All-Star Game

These were worn during the Ace Bailey Benefit Game in 1934 -- the precursor to the All-Star Game.

A memorial game was played for Howie Morenz, who died from blood clots that had formed following an injury in 1937. The Canadiens wore adaptations of their home jerseys, and the NHL All-Stars wore plain white jerseys.

Another memorial game is played in 1939 -- this one for Babe Siebert, who drowned prior to the season. The All-Stars played the team he was slated to coach, the Canadiens. The Canadiens wore their regular uniforms during the game.

The first official NHL All-Star Game was played in 1947. The year of the game appears at the bottom of the NHL crest. From 1947-51 and 1953-54, the All-Stars wore the red jerseys while the defending Stanley Cup champions wore white jerseys. With the All-Stars split into two squads in 1951 and 1952, both uniforms were worn those years. The white uniform was worn from 1955-59 with the Stanley Cup Champions wearing their colored uniforms.

The colors change to black and orange, matching those on the NHL's logo.

The uniform is redesigned, with traditional stripes replacing the loops on the sleeves.

Names are added to the existing white uniforms, with the nameplate covering up the stars on the back of the jersey. And a navy blue uniform is introduced for the West Division All-Stars.

The white jersey, which had been recycled from year to year since 1964, is replaced with a slightly redesigned one.

1973-78, 1980-81
Both uniforms are redesigned and now feature the NHL crest on the front.

This is the uniform the NHL All-Stars wore in the 1979 Challenge Cup series against the Soviet Union national team.

Apparently the NHL had a huge backlog of stars and decided to put dozens of them on the All-Star Game uniforms in 1982. Note the arched names on the backs.

The uniforms are toned down considerably for the 1983 All-Star Game.

The font of the front wordmarks change to that used by the New York Rangers. In 1985, the wordmarks are reversed, with the white jerseys reading CAMPBELL and the orange jersey reading WALES.

This is what the NHL All-Stars wore during Rendez-Vous '87 against the Soviet Union national team.

The NHL crest returns to the front of the jerseys for the 1988 All-Star Game.

The dark uniform becomes black, and both jerseys are redesigned.

In honor of the NHL's 75th anniversary, the All-Stars wear replicas of the original All-Star Game uniforms.

The uniforms from 1989-91 are reinstated, with the numbers changing color -- black numbers on the white jersey and white numbers on the black jersey.

The uniforms undergo a radical change in 1994, with the change in the names of the conferences. The uniforms now feature a huge star on the front -- a design that would eventually be adopted by the Dallas Stars. In 1994, the names and sleeve numbers on the Eastern Conference's uniforms are black with silver trim. Also starting in 1994, the pants would be replaced by shells that are worn over the player's regular pants. In several photos, you can see the bottom edge of the regular pants showing underneath the shells.

The uniforms change again in the first year of the North America vs. World format. The flags of each player's home country is sewn on the front.

In 2000 and 2001, the skaters on both teams wore colored uniforms -- navy blue for North America and red for the world. Goalies on both teams wore the corresponding white jerseys. Note two quirks on the world's uniforms -- the polo-style collar and the name underneath the number, the latter of which is actually a violation of the NHL's uniform code, which states the name must be shoulder-height.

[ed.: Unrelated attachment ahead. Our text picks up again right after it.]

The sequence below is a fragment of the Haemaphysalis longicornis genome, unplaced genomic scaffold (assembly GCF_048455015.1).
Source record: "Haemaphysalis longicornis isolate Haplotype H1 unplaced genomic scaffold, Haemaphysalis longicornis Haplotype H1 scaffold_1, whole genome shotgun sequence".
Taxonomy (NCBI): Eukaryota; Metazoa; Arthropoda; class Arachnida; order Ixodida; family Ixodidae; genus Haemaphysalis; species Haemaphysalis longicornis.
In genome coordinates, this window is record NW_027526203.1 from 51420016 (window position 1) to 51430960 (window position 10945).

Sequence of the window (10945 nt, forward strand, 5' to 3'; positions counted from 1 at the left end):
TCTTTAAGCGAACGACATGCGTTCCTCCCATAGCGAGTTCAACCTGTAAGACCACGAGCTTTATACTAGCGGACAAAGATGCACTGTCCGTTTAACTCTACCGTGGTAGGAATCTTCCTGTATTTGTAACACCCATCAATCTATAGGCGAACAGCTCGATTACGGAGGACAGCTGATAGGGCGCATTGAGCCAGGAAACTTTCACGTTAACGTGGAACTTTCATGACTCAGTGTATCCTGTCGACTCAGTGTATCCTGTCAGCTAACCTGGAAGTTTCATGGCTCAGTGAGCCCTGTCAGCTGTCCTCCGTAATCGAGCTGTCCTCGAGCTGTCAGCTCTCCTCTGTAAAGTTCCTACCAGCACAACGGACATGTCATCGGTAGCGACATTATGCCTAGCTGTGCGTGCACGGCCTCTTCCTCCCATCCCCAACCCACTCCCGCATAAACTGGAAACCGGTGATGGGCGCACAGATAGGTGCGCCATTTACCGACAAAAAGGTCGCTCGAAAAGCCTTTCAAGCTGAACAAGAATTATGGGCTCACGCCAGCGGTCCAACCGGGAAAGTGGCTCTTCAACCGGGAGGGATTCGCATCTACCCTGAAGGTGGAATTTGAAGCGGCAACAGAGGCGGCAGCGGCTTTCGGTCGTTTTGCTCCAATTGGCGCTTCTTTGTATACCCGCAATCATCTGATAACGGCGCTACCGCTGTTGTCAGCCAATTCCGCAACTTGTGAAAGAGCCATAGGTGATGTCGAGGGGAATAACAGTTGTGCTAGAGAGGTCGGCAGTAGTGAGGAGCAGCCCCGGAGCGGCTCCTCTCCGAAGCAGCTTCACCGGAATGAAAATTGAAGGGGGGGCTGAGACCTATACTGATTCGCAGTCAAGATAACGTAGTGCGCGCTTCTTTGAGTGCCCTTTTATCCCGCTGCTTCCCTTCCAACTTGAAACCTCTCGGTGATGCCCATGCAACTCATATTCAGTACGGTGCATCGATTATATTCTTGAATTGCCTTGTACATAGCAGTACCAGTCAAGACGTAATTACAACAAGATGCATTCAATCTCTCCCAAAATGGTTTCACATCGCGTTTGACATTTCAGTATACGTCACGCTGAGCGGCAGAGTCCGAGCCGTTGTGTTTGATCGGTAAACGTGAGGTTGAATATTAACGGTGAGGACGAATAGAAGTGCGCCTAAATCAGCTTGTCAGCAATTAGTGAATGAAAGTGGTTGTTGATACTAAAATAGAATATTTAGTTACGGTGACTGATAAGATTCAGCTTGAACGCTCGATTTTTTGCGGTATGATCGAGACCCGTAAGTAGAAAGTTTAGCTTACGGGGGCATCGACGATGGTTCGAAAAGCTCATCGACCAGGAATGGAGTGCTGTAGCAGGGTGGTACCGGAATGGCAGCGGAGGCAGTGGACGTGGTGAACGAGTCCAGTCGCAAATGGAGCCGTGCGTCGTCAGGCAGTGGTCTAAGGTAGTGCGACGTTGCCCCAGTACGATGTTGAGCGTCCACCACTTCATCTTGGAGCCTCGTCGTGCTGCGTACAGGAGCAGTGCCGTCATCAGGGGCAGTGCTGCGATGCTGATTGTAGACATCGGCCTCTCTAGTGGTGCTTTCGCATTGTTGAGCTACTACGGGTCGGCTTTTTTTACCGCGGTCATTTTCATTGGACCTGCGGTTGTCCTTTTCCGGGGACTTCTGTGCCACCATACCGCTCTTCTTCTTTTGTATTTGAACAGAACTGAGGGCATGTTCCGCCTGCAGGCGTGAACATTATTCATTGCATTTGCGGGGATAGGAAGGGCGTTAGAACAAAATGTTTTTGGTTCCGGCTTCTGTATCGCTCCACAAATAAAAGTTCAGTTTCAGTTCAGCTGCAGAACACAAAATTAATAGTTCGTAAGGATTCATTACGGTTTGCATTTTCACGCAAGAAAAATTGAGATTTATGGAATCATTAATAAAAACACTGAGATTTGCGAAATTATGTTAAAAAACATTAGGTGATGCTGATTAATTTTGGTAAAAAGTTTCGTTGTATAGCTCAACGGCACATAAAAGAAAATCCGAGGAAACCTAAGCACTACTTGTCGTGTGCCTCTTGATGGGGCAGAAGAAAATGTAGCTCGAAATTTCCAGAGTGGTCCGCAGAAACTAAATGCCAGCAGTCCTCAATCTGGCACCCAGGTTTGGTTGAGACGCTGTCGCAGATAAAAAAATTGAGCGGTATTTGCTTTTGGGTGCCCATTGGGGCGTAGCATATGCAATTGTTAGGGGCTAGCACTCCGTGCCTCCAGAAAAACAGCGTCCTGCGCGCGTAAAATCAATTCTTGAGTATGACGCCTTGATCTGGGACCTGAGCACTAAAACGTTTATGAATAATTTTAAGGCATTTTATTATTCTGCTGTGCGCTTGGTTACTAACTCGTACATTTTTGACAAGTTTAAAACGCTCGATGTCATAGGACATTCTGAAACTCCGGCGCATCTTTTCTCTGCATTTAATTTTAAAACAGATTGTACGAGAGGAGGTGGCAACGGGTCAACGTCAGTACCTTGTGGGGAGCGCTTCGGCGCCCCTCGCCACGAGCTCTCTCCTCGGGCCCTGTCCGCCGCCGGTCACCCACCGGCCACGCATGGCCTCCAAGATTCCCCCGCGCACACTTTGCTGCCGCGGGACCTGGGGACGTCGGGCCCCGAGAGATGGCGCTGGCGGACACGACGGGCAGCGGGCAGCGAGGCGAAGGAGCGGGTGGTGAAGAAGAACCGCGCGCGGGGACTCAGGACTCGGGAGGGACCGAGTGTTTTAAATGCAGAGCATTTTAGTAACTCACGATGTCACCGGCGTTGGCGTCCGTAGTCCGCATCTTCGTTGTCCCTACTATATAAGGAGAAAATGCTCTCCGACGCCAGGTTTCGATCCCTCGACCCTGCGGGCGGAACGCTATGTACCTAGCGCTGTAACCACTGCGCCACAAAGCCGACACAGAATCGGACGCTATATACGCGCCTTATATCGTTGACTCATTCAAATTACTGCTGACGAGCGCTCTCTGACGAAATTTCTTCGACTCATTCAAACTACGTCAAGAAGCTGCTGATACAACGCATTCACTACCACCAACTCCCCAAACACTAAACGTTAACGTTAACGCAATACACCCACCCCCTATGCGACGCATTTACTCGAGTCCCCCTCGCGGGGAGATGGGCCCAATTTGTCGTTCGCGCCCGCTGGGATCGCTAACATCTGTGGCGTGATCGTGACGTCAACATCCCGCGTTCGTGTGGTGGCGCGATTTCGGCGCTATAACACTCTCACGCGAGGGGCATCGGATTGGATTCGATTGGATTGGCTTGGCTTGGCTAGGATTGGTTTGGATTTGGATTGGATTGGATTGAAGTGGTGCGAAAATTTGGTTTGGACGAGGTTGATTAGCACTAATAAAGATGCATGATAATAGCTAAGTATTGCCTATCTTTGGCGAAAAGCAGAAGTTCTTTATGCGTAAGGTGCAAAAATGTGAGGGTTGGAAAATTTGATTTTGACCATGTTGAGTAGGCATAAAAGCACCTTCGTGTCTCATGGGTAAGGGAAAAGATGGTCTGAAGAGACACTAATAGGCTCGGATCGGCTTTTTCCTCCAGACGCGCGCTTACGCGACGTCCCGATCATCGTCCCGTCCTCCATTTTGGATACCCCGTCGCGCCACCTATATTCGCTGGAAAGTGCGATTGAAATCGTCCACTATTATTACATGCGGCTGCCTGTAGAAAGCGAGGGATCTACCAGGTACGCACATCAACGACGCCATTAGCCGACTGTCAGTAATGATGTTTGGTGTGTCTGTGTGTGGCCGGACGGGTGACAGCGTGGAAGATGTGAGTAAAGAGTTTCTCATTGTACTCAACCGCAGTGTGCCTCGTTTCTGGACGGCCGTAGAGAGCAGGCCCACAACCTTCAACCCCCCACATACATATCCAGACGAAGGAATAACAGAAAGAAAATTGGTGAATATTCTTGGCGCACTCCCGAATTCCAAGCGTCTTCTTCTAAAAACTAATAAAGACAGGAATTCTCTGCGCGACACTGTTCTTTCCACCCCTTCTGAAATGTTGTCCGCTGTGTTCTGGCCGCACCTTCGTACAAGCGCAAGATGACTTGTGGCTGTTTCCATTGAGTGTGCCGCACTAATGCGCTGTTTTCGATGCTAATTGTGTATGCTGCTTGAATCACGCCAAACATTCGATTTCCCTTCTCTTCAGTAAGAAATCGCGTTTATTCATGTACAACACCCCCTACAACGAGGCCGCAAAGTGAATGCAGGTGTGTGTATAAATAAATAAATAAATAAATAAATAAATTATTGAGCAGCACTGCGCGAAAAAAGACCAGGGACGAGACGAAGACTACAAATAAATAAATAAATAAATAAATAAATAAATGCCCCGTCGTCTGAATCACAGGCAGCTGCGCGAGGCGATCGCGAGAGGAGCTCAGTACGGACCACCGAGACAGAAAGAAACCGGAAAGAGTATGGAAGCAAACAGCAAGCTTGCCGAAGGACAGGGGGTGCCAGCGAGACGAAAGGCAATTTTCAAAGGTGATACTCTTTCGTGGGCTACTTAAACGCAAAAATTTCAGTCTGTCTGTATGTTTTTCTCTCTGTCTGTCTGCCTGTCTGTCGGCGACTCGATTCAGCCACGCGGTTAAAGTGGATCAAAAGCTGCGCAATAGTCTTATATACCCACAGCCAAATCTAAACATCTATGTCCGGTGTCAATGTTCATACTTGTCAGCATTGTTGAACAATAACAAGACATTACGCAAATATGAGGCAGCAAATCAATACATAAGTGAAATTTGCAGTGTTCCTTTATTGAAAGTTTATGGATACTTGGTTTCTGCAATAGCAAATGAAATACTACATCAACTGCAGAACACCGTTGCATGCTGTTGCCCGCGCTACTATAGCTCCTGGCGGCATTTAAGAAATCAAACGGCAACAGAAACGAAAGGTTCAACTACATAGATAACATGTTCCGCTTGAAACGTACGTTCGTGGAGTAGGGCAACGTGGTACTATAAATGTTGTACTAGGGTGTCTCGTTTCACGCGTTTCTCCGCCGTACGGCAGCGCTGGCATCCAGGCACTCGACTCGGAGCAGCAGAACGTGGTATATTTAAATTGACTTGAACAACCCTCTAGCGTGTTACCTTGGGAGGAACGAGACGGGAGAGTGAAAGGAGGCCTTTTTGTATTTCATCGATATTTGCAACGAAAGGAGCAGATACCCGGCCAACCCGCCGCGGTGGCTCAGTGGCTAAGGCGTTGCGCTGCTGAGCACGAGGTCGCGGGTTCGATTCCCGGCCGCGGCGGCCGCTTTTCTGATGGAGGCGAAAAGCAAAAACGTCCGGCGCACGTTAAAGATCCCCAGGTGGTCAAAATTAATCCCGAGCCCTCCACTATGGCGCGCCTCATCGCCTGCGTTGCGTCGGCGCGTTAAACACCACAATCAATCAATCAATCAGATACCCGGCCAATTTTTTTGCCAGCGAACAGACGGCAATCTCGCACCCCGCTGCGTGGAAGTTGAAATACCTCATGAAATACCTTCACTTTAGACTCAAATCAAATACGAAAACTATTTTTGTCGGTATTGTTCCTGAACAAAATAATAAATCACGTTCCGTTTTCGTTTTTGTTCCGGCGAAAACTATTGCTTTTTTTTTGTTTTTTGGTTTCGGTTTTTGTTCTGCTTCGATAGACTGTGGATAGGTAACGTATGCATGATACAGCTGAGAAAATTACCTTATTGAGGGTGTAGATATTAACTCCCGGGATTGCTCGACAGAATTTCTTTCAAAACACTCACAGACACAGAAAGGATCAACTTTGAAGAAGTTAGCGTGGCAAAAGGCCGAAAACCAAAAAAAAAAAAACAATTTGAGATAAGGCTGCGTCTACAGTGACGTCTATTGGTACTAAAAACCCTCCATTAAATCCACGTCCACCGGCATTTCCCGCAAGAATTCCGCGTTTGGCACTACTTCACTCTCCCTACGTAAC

Both teams again wear colored jerseys in the final year of the North America vs. World format. The colors are similar enough that at times it was difficult to distinguish the two teams. That problem would be rectified the following season.

The maroon jersey changes to white, which is worn by the Eastern Conference. The Western Conference wears the blue uniforms.

The All-Star Game uniforms have a vintage feel to them for the 2004 All-Star Game in St. Paul, MN.

Following a two-year absence, the All-Star Game returns in 2007 with the world premiere of the Reebok Edge uniform system.

The crests on the jerseys change.

The uniforms have a mirror effect for the 2009 All-Star Game -- the East's striping pattern is the reverse of the West's, and vice-versa. Note the three stars along the jersey-color sleeves on each jersey. Inside, they contain the three previous years that the Canadiens hosted the All-Star Game -- 1969, 1975 and 1993. The logo of the player's team appears on the helmets.

A new design is introduced for the 2011 All-Star Game in Raleigh, North Carolina. Note the unique placement of the front numbers. Just in time for this redesign is a new game format, in which the team captains choose sides -- think of it as the most expensive pickup game in sports history. In 2011, the teams are dubbed Team Staal and Team Lidstrom.

The NHL incorporates neon green in its All-Star uniforms for the 2015 game.

For the 2016 game, the NHL institutes a four-team 3-on-3 tournament, with players representing their divisions. Despite four teams participating, there were only two jersey designs in the first year of the format, and all players on all teams were issued both dark and white jerseys.

With the NHL retaining the four-team 3-on-3 tournament format for 2017, and with considerably more notice, the league unveiled four jerseys for the occasion.

The four-jersey treatment continued in 2018 in the third year of the four-team divisional tournament.